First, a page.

e-auctioneers? see chapter 2. see p. 72
• Case study: Reverse Mortgage Auctions in Singapore
(p. 74)
Dr K. ROUIBAH
Chapter 2 (351) / dept QM & IS
٥٨
2.8. Bartering and negotiating online
Dr K. ROUIBAH
Chapter 2 (351) / dept QM & IS
٥٩
Bartering Online
Bartering “‫”ﺍﻟﻤﻘﺎﻴﻀﺔ‬
• An exchange of goods and services
• It is done in a bartering exchange, a marketplace in which an intermediary
arranges the transaction
• Benefit: cost less than traditional (up to 30 in traditional way while it is 5 to 10
% in bartering system)
Bartering exchanges
• Tell the bartering exchange what you want to offer
• It will assess value of your product or service in”points”
• Use “points” to buy what you need
• Bartering exchange: a marketplace in which an intermediary arranges barter
transactions
Conductions for success
• Class discussion (what???)
Dr K. ROUIBAH
Chapter 2 (351) / dept QM & IS
٦٠
Online Negotiating
•
Online negotiation
– Electronic negotiation, usually done by software (intelligent) agents that perform
searches and comparisons; improves bundling and customization of products and
services
– Similar to auction but different (see below)
•
Online negotiation between sellers and buyers deal with
– Expensive items like cars and real estate
– Non-pricing terms like payment method and credit (excluded fro auctions)
•
Three factors that facilitate negotiated prices
– Intelligent agents that perform searches and comparisons
– Computer technology that facilitates negotiation process
– Products and services that are bundled and customized
Dr K. ROUIBAH
Chapter 2 (351) / dept QM & IS
٦١
2.9. Mobile Commerce
Dr K. ROUIBAH
Chapter 2 (351) / dept QM & IS
٦٢
Mobile Commerce
Mobile computing
• Permit access digital information on the Internet from any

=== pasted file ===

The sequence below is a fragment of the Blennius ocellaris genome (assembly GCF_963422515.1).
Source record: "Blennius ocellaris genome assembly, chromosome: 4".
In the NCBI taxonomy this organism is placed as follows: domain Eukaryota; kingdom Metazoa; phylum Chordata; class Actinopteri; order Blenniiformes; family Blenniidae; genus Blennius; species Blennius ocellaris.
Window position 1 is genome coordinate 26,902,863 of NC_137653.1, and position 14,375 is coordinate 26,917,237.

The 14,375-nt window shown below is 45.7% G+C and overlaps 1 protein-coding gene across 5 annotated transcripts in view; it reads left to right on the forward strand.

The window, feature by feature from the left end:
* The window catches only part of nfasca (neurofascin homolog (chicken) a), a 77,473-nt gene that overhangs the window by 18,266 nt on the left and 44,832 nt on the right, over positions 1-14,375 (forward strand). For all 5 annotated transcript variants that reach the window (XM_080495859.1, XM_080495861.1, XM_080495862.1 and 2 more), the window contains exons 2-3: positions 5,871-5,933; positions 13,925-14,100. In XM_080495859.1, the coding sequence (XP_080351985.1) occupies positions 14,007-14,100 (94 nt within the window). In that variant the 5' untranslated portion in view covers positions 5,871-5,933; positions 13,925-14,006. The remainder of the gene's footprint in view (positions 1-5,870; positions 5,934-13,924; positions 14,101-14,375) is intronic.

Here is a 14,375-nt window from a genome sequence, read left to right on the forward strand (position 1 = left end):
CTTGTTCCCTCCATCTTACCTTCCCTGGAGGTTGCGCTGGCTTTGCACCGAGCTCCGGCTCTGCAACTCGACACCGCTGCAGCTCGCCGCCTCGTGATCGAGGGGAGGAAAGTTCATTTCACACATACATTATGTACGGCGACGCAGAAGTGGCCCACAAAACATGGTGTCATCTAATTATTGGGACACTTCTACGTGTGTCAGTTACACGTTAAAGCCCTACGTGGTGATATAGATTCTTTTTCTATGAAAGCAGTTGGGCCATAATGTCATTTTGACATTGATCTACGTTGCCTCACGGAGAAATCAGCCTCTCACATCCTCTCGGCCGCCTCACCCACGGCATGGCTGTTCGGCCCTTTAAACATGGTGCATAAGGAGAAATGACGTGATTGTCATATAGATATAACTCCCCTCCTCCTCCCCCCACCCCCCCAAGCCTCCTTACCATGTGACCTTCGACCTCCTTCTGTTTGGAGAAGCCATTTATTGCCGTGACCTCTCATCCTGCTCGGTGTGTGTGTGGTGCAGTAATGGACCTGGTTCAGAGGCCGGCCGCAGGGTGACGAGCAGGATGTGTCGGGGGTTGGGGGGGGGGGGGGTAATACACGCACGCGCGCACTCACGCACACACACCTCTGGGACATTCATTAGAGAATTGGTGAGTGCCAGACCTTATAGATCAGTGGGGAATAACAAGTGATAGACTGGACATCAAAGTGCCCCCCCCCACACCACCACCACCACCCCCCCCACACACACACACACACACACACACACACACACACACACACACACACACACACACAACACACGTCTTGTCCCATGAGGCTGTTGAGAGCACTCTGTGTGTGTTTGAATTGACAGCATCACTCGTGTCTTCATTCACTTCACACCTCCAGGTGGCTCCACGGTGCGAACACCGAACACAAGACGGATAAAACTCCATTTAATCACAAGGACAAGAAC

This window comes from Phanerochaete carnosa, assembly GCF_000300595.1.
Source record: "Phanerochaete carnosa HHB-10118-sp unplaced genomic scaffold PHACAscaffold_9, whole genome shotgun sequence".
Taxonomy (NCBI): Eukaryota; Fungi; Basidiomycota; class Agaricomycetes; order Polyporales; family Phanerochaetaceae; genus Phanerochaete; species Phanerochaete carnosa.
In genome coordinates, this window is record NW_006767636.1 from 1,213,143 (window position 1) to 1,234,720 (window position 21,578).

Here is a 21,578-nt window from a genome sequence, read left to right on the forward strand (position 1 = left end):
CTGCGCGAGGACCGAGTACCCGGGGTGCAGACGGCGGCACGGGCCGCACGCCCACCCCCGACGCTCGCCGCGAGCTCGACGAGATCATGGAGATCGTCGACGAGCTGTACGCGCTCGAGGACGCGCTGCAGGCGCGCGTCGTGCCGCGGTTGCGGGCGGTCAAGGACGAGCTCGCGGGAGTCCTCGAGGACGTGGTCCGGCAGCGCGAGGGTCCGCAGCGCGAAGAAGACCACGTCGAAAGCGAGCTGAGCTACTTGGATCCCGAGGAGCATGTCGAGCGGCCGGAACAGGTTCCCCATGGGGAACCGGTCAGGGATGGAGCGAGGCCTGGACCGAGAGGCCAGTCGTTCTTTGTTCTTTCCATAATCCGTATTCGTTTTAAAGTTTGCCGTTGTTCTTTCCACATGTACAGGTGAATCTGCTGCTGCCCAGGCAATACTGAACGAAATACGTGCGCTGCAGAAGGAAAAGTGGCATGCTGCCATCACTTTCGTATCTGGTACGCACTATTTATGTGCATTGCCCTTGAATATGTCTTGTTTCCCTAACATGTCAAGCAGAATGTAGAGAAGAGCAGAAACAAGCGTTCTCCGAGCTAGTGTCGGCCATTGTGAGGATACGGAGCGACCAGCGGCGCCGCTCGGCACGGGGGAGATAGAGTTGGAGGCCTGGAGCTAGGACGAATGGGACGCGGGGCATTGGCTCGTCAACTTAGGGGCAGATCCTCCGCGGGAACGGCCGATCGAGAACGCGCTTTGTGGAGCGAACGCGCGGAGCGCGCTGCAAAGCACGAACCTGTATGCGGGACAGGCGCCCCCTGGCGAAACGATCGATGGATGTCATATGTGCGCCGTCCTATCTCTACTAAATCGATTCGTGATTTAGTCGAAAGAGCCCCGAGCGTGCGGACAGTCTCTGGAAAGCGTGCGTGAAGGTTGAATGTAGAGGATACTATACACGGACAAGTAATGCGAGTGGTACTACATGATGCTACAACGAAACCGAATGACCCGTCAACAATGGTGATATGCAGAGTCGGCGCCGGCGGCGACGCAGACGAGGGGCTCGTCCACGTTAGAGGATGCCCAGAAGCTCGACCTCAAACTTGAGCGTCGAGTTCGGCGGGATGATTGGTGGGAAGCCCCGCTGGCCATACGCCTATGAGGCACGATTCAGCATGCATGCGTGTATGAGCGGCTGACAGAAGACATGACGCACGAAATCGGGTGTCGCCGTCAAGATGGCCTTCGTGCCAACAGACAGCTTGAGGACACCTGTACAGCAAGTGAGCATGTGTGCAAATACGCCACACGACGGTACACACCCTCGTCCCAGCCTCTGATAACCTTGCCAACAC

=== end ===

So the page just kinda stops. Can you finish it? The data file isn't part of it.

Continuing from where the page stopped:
location based on mobile devices (cell phones, PDAs, and other
wireless computing devices); used to be accessed only via
desktop computer
M-commerce
• The use of the Internet for purchasing goods and services and also
for transmitting messages using wireless mobile devices
M-business
• Broadest definition of m-commerce, in which e-business is
conducted in a wireless environment
Dr K. ROUIBAH
Chapter 2 (351) / dept QM & IS
٦٣
The Promise of M-Commerce
• Mobility significantly changes
the manner in which people
and customers:
– Interact
– Communicate
– Collaborate
• Mobile applications are
expected to change the way
we:
– Live
– Play
– Do business
Class discussion: How mobile devices will change our life
Dr K. ROUIBAH
Chapter 2 (351) / dept QM & IS
٦٤
The Promise of M-Commerce (cont.)
• The PC-based Internet culture may change to one based
on mobile devices
• M-commerce creates new business models for EC,
notably location-based applications (see more on
chapter 8)
• An example of the spread of m-commerce is
DoCoMo’s i-Mode (in Japan)- see applications of IMode (chapter 2)
Dr K. ROUIBAH
Chapter 2 (351) / dept QM & IS
٦٥
Impacts of E-Markets on Business Processes &
Organizations
Impacts of e-markets on B2C direct marketing:
•
•
•
•
•
Product promotion
New sales channel
Direct savings
Reduced cycle time
Customer service
Dr K. ROUIBAH
•
•
•
•
•
Brand or corporate image
Customization
Advertising
Ordering systems
Market operations
Chapter 2 (351) / dept QM & IS
٦٦
End Chapter 2
Dr K. ROUIBAH
Chapter 2 (351) / dept QM & IS
٦٧